Mike Catangui, South Dakota State University Extension entomologist, points out that roots aren't the only place where Bt corn plants can be attacked. “There are new insects emerging as potential pests on corn ears, where Bt has no effect,” he says. “The insects that we've been seeing on the ears are corn rootworm adults, sap beetles and corn leaf aphids. Western bean cutworms have also been a problem on Bt corn, except on the Herculex hybrids, which do offer some protection against this pest.”

Once the ears are damaged by ear-feeding insects, aflatoxin and other mycotoxins often develop, Catangui cautions. These toxins can cause serious problems to livestock that ingest them, he adds.

Farmers and crop scouts in Nebraska also have reported seeing corn rootworm beetles and sap beetles feeding on ear tips, even on Bt RW corn, Wright agrees. “With a high population of rootworms, you'll see feeding on ear tips, but unless it interferes with pollination, we don't recommend treatment,” he says. “Sap beetles don't attack healthy ears, but once another insect feeds on the ear, the sap beetles follow.”

You'll often see the sap beetle any time another insect opens up the ear tip, agrees Ken Ostlie, University of Minnesota Extension entomologist. “Where there is European corn borer or western bean cutworm activity, their feeding provides an avenue for the sap beetle to have access to the ear,” he explains. “Also, hybrids with loose husks around the ear tip are more prone to sap beetle activity.”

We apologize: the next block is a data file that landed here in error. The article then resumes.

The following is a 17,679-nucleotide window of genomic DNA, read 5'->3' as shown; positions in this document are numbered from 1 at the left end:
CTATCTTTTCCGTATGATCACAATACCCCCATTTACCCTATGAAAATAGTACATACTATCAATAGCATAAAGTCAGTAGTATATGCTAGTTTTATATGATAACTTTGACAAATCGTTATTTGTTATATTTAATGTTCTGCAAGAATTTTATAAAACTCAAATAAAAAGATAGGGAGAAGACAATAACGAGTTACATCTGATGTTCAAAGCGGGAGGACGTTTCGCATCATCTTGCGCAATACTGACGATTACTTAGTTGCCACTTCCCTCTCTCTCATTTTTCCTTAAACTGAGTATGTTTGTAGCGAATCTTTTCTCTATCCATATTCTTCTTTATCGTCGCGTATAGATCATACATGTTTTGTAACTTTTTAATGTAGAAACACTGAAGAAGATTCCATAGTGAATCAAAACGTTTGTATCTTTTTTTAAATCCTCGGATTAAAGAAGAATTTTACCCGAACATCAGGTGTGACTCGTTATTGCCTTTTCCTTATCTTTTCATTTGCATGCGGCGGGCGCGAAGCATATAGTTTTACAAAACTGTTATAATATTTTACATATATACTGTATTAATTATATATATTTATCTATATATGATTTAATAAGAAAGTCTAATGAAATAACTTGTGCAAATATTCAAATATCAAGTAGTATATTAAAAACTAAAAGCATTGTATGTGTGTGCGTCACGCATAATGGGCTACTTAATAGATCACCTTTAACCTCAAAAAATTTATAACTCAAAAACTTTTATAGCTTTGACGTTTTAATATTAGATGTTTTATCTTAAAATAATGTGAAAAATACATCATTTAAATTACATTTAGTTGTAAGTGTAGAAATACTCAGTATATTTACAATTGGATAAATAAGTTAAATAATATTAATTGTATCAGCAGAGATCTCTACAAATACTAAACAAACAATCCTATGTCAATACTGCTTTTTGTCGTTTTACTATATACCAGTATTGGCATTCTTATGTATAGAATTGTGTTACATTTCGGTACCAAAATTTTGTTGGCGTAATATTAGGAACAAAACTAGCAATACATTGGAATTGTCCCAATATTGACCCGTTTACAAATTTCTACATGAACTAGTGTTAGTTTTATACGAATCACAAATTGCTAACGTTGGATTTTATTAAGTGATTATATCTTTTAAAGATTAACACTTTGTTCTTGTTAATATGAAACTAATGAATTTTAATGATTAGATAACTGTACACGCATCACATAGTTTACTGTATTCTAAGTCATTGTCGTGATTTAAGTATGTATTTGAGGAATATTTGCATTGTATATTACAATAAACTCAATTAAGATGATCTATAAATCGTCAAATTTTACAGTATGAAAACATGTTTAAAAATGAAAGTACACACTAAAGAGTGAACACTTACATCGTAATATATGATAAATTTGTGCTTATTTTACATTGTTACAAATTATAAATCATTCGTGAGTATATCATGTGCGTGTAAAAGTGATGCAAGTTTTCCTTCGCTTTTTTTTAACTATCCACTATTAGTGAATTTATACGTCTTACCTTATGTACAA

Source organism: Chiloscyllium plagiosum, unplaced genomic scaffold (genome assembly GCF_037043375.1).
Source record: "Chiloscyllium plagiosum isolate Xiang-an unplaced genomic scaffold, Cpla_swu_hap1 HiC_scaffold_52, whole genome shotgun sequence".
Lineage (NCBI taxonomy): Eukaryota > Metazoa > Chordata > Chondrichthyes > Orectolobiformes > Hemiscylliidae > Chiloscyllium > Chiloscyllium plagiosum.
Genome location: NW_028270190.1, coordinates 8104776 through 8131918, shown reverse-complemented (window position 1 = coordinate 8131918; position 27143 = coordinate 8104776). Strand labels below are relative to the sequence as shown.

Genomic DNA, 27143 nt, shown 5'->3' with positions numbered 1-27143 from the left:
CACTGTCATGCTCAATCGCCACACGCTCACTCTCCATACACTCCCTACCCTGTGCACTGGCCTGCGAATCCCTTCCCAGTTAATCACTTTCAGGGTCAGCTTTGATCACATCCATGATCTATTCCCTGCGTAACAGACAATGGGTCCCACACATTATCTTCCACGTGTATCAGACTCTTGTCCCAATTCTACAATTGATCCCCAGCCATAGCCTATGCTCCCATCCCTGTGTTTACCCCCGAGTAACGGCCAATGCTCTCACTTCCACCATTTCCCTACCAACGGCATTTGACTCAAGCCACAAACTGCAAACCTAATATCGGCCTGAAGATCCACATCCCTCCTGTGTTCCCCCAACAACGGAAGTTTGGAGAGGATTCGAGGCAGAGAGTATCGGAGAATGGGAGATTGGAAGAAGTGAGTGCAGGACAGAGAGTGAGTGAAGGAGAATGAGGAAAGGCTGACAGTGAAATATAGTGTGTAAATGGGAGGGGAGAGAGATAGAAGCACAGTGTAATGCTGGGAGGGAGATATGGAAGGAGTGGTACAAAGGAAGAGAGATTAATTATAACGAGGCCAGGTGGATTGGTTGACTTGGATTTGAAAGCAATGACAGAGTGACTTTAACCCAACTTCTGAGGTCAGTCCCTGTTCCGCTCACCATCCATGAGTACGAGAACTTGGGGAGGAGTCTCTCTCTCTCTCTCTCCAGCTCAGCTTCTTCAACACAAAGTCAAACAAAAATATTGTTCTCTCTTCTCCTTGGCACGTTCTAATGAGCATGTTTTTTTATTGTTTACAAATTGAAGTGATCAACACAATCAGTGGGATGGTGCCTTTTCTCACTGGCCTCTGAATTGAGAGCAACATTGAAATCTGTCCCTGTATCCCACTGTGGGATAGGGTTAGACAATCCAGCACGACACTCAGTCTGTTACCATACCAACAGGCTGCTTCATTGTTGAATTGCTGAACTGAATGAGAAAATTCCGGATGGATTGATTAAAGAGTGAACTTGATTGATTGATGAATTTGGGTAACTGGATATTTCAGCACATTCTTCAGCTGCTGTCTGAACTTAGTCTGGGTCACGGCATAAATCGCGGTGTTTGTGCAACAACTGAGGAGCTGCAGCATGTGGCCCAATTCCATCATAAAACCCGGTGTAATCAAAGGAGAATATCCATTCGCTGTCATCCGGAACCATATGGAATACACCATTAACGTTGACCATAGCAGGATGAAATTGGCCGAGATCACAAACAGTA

Grain feeding from the western bean cutworm and the sap beetles is the main concern because of the potential yield loss that could result. “If you wait until you see western bean cutworm inside the ear, it's usually too late to treat,” Wright says. “You need to scout just before or at tassel emergence, and treat if needed before the cutworms enter the ear.”

Silk feeding from corn rootworm beetles can be a serious problem in some Bt hybrids. “No Bt rootworm hybrid has high enough levels of Bt toxin in the silks to cause adult corn rootworm beetle mortality or prevent adult corn rootworms from feeding on silks,” Ostlie says. “Both Bt corn and non-Bt corn are equally susceptible to silk feeding from adult corn rootworm beetles.”

Dry conditions also can result in more silk feeding and more yield loss overall. “Drought conditions will retard silk elongation and slow silk growth,” Ostlie says. “This makes drought-stressed corn more susceptible to silk pruning and pollination problems.”

Depending on the growing conditions and insect pressure, Bt RW hybrids may become vulnerable to significant yield loss, either from the corn rootworm larvae or the adult beetles. “There is no completely effective Bt RW or Bt stack that will eliminate corn rootworm feeding entirely,” Catangui cautions. “Even Bt rootworm hybrids will have live rootworms feeding on them. So it's best to remain vigilant and to document and report any major Bt rootworm corn injury to your seed representative or to an extension specialist.”